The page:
January, 2015

Skiing Isn’t Bad If You Know Where To Go

It’s late January, but we’re still waiting for midwinter ski conditions. That said, you can find good skiing if you pick the right spots. At lower elevations, you want to stick to smoother trails—such as truck trails and old woods roads—as there might not be enough snow to cover big rocks and roots. At higher elevations, this is less of a problem. Tony Goodwin reports on the Jackrabbit Trail website that there is 26 inches of snow at Lake Colden and three to four feet above the 4,000-foot contour. The Jackrabbit itself, which stretches 24 miles from Saranac Lake to >>More


January, 2015

The Backcountry Skiing Is Improving

Backcountry skiing has improved in the Adirondacks since the Great Thaw in late December, but we still don’t have as much snow as we’d like for mid-January. Shortly after Christmas, Carol Fox and I “skied” the hill above Whiteface Inn Lane on the Jackrabbit Trail. There were so many exposed rocks and so much open drainage that Carol removed her skis for much of the descent. I kept mine on, but not without inflicting a few scratches on my boards. When I skied the same hill on Tuesday afternoon, it was fully covered, with a few inches of fresh powder >>More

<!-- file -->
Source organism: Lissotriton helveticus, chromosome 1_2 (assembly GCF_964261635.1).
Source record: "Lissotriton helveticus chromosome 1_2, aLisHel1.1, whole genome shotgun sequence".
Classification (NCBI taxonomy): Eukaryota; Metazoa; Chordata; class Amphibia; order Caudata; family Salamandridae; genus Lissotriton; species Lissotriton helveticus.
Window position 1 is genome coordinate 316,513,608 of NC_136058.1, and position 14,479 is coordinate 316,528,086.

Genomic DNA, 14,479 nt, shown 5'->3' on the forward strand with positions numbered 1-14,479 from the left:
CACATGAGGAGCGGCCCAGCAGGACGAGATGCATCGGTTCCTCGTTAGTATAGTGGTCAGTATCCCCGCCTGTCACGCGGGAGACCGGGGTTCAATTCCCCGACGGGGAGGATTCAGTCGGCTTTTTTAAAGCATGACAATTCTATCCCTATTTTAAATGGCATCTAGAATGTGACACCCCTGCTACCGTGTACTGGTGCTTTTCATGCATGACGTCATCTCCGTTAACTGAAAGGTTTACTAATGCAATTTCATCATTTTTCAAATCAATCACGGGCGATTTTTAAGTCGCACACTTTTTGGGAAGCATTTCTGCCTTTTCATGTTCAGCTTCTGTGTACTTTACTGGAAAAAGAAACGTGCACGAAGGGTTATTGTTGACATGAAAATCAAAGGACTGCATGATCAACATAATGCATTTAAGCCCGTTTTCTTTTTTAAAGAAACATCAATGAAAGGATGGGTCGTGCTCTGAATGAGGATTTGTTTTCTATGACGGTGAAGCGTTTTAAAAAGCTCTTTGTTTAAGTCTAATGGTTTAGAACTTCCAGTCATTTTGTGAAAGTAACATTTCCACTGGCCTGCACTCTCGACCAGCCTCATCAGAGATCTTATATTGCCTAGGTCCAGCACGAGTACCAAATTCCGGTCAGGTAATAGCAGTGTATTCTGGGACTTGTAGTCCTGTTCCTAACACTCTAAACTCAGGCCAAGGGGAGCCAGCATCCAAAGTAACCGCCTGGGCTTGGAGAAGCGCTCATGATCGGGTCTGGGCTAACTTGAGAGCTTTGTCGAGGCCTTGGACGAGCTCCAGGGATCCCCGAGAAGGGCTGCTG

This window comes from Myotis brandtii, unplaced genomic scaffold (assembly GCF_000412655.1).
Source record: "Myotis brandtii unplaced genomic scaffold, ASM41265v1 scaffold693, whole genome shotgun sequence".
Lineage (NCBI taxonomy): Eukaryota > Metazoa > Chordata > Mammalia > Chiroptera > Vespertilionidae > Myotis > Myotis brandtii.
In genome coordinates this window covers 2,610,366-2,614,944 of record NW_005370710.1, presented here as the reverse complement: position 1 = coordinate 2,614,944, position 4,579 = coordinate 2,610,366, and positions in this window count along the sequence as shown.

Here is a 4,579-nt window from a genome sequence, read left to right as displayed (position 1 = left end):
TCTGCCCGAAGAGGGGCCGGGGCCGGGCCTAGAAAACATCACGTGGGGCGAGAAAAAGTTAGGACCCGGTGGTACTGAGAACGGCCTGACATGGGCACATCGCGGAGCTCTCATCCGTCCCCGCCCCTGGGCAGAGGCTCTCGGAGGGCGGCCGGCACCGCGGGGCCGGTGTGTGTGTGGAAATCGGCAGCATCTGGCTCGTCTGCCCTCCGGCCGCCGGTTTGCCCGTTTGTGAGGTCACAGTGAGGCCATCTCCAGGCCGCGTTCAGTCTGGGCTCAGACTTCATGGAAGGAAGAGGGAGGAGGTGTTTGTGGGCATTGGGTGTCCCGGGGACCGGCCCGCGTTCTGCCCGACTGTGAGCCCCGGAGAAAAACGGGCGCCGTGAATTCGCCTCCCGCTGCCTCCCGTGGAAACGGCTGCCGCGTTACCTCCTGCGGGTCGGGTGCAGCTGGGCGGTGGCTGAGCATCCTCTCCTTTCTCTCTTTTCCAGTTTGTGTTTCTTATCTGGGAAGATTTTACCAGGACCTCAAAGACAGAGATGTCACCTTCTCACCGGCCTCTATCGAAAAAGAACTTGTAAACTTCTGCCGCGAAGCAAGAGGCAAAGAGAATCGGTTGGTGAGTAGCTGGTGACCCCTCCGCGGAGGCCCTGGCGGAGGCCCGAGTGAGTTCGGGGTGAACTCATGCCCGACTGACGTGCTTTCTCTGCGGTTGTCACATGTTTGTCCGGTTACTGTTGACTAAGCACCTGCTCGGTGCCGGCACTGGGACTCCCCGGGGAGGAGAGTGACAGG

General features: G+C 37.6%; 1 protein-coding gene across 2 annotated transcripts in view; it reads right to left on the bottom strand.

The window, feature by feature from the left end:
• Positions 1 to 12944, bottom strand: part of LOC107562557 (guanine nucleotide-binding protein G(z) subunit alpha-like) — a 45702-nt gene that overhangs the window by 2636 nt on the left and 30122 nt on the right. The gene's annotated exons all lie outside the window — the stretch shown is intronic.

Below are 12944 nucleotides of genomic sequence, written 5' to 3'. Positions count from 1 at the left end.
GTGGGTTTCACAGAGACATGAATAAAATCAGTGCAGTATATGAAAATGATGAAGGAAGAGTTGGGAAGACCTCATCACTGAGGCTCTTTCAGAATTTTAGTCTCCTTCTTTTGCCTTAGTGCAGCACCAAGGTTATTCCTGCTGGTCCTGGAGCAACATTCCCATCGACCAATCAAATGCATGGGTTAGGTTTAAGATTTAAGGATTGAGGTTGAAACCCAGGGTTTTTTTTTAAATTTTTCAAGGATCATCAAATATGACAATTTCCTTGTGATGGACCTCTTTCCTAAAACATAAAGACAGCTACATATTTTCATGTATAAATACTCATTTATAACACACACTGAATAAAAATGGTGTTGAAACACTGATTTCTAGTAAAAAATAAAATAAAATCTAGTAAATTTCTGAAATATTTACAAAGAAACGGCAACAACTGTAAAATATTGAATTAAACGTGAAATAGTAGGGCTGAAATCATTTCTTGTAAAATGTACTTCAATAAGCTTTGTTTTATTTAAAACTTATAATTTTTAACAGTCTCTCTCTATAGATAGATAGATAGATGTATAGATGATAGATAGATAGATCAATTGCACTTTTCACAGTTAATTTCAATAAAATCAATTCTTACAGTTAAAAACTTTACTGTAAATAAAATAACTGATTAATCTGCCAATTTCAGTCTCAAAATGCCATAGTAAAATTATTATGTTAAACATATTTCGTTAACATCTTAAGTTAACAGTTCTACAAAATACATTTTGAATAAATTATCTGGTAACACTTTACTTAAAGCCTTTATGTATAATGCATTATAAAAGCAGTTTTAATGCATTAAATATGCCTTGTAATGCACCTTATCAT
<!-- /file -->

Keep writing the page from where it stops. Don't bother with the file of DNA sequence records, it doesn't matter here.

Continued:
January, 2015

Green Groups Weigh NYCO Appeal

Environmental groups are threatening to take to a higher court their battle against a mining company’s plan to drill for wollastonite in the Jay Mountain Wilderness. On Thursday, Earthjustice filed a notice of appeal with the Appellate Division of State Supreme Court, a step that preserves its right to appeal the dismissal of a lawsuit against NYCO Minerals, the state Department of Environmental Conservation, and the Adirondack Park Agency. “The agencies’ determinations here really were illegal and null and void, and they shouldn’t be allowed to go forward,” said Hannah Chang, an attorney for Earthjustice, a nonprofit organization that specializes >>More